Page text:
In 2005, Joel Greenblatt, a successful money manager and adjunct professor at Columbia Business School where he teaches a course on value investing and special situations, published the investing book, "The Little Book That Beats the Market." The book quickly became a best-seller.
Greenblatt outlined a relatively simple value investing method that combined investing concepts of both Benjamin Graham (buying value) and Warren Buffett (buying quality). Greenblatt developed what he called the "Magic Formula," a value model that looks at the return a company generates on its capital, and at the firm's earnings yield.
In the book, Greenblatt showed the results of a back-tested strategy using the Magic Formula. According to information presented in the book, a relatively focused portfolio of the top-scoring Magic Formula stocks produced back-tested returns of 30.8% per year from 1988 through 2004, more than doubling the S&P 500's 12.4% return during that time.
What Greenblatt also showed though was that a strategy didn't always work and often times the stocks selected by the strategy would have some type of dark cloud over them, which was part of what made them value stocks to begin with.
Let's take an in-depth look at Greenblatt's value formula and a few stocks that score highly at the current time based on my implementation of Greenblatt's model.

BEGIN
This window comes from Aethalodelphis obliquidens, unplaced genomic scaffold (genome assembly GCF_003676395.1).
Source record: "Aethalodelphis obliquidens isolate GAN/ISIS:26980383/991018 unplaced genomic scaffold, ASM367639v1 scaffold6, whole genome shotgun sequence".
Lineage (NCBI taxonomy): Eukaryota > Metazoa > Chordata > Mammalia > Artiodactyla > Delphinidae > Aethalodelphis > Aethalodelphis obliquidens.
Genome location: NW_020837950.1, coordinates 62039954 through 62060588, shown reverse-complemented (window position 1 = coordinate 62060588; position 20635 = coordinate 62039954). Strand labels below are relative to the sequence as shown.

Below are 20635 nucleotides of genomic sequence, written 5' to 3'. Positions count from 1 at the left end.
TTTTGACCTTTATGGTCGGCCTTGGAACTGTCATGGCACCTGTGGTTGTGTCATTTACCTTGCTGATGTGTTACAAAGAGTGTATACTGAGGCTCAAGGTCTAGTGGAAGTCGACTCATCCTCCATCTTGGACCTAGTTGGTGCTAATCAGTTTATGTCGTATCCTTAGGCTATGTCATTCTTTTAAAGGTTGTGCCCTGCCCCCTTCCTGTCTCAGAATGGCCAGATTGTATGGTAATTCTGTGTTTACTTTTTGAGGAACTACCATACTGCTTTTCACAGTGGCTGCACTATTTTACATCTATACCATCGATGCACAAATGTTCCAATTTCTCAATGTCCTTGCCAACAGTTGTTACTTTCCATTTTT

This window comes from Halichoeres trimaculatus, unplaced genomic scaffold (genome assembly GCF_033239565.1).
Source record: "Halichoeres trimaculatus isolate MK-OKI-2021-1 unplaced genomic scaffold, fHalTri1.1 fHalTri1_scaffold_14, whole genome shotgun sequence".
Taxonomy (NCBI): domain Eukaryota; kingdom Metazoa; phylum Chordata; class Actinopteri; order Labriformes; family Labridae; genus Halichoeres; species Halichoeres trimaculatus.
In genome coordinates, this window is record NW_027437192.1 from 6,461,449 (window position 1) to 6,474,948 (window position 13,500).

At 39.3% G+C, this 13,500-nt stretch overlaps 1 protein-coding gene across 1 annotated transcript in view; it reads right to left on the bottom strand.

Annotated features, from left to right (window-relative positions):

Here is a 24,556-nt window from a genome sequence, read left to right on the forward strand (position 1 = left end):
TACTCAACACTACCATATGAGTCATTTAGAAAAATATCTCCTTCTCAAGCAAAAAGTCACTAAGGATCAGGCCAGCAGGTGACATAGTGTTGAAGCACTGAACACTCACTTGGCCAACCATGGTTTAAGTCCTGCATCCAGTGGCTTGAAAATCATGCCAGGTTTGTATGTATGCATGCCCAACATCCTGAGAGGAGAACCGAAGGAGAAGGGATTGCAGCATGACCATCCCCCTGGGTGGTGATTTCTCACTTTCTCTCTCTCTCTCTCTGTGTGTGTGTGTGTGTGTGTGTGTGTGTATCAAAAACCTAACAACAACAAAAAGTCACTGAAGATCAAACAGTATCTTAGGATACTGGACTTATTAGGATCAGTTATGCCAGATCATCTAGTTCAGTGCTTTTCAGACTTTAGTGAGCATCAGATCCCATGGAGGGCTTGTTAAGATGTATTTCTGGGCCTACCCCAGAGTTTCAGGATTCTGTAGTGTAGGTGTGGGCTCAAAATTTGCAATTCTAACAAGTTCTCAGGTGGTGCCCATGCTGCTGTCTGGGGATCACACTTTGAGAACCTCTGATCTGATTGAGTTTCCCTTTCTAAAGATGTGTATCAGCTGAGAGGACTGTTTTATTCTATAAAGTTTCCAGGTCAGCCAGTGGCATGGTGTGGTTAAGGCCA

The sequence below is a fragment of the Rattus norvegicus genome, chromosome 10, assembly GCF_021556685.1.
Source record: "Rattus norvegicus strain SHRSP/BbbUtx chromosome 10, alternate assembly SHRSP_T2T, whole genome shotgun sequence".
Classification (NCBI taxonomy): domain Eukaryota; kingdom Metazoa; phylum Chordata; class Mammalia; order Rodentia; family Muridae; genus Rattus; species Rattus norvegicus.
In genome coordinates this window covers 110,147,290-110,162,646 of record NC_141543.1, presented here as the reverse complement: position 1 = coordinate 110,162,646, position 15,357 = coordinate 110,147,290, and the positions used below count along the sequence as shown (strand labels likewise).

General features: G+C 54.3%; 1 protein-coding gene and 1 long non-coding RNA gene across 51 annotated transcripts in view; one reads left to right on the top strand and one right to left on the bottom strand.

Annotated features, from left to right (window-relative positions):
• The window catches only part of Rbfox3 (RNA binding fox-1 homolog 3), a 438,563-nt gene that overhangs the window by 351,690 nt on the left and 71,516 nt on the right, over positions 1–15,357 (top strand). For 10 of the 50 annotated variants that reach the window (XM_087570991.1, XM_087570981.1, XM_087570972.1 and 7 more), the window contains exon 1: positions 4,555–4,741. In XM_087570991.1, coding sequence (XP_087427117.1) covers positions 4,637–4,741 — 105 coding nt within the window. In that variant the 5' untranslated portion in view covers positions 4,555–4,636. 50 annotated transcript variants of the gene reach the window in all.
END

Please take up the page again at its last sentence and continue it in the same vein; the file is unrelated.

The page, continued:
To identify "good companies," Greenblatt uses the first variable of his Magic Formula: return on capital. Essentially, ROC is a way to see how much money a company is making by using its assets. The higher the ROC, the better job the company is doing in terms of making profits.
Return on capital is similar, but not identical, to the return on assets rate that Buffett and other gurus such as Peter Lynch use. Rather than using a company's reported earnings, as is done when calculating ROA, however, Greenblatt (and the model I base on his writings) uses earnings before interest and taxes (EBIT), so that debt payments and taxes don't obscure how well the firm's actual operating business is doing.
And instead of dividing that by total assets, as ROA does, Greenblatt divides it by "tangible capital employed," which is equal to net working capital plus net fixed assets. "The idea here," he writes, "was to figure out how much capital is actually needed to conduct the company's business."
The second part of the Greenblatt approach is finding those good stocks when they are selling at bargain prices. To do so, Greenblatt (and my model) uses earnings yield. Typically, earnings yield is calculated by dividing a company's trailing 12-month earnings per share by its current price per share -- essentially the inverse of the price/earnings ratio. But Greenblatt also makes some slight adjustments here, so my model does the same. Rather than earnings, EBIT is used, and rather than price, enterprise value is used. Enterprise value includes not only the price of the company's shares, but also the amount of debt it uses to generate earnings.
The strategy then ranks stocks by both criteria -- return on capital and earnings yield -- and the stocks with the highest combined ranking are favored. In the list below, names such as Discovery Communications (DISCA) , Gilead Sciences (GILD) , HP Inc. (HP) , H&R Block (HRB) , Michael Kors (KORS) and Robert Half (RHI) make the cut.
These are the top 20 scoring stocks in the Validea Greenblatt-based screen:
Emulating Graham's value stock-picking approach and combining that with characteristics that Buffett looks for (i.e., high quality and profitable businesses) can be a winning approach as Greenblatt showed in his book. The list above offers investors a good starting point of companies that rate highly according to my interpretation of Greenblatt's Magic Formula.